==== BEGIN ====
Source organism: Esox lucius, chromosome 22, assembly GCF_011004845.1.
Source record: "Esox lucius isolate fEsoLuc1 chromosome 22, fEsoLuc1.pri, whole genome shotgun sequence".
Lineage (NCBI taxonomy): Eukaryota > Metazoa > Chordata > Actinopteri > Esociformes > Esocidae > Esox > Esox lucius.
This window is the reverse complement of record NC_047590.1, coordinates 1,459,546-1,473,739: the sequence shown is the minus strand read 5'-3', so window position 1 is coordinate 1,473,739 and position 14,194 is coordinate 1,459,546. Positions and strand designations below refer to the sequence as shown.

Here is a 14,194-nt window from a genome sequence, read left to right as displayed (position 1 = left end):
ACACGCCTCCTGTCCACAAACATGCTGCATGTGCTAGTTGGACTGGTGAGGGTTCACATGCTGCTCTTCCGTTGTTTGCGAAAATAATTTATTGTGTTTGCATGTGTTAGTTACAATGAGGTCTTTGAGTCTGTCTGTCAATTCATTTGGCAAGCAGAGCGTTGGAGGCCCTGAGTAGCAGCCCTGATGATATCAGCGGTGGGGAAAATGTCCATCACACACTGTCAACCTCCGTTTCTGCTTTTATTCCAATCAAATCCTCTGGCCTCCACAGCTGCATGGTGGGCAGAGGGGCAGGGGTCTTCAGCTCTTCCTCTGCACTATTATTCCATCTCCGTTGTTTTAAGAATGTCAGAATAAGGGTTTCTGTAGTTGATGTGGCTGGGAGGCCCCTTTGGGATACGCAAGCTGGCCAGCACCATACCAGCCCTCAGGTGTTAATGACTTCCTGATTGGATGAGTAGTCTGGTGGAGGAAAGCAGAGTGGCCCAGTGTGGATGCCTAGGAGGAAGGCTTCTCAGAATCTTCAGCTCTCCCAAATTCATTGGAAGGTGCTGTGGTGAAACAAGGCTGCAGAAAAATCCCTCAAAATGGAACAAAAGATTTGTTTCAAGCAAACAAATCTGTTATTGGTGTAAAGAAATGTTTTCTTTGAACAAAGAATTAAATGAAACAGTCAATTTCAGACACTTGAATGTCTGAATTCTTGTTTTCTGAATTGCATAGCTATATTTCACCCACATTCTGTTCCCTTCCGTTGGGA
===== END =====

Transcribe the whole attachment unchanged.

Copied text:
Source organism: Esox lucius, chromosome 22, assembly GCF_011004845.1.
Source record: "Esox lucius isolate fEsoLuc1 chromosome 22, fEsoLuc1.pri, whole genome shotgun sequence".
Lineage (NCBI taxonomy): Eukaryota > Metazoa > Chordata > Actinopteri > Esociformes > Esocidae > Esox > Esox lucius.
This window is the reverse complement of record NC_047590.1, coordinates 1,459,546-1,473,739: the sequence shown is the minus strand read 5'-3', so window position 1 is coordinate 1,473,739 and position 14,194 is coordinate 1,459,546. Positions and strand designations below refer to the sequence as shown.

Here is a 14,194-nt window from a genome sequence, read left to right as displayed (position 1 = left end):
ACACGCCTCCTGTCCACAAACATGCTGCATGTGCTAGTTGGACTGGTGAGGGTTCACATGCTGCTCTTCCGTTGTTTGCGAAAATAATTTATTGTGTTTGCATGTGTTAGTTACAATGAGGTCTTTGAGTCTGTCTGTCAATTCATTTGGCAAGCAGAGCGTTGGAGGCCCTGAGTAGCAGCCCTGATGATATCAGCGGTGGGGAAAATGTCCATCACACACTGTCAACCTCCGTTTCTGCTTTTATTCCAATCAAATCCTCTGGCCTCCACAGCTGCATGGTGGGCAGAGGGGCAGGGGTCTTCAGCTCTTCCTCTGCACTATTATTCCATCTCCGTTGTTTTAAGAATGTCAGAATAAGGGTTTCTGTAGTTGATGTGGCTGGGAGGCCCCTTTGGGATACGCAAGCTGGCCAGCACCATACCAGCCCTCAGGTGTTAATGACTTCCTGATTGGATGAGTAGTCTGGTGGAGGAAAGCAGAGTGGCCCAGTGTGGATGCCTAGGAGGAAGGCTTCTCAGAATCTTCAGCTCTCCCAAATTCATTGGAAGGTGCTGTGGTGAAACAAGGCTGCAGAAAAATCCCTCAAAATGGAACAAAAGATTTGTTTCAAGCAAACAAATCTGTTATTGGTGTAAAGAAATGTTTTCTTTGAACAAAGAATTAAATGAAACAGTCAATTTCAGACACTTGAATGTCTGAATTCTTGTTTTCTGAATTGCATAGCTATATTTCACCCACATTCTGTTCCCTTCCGTTGGGA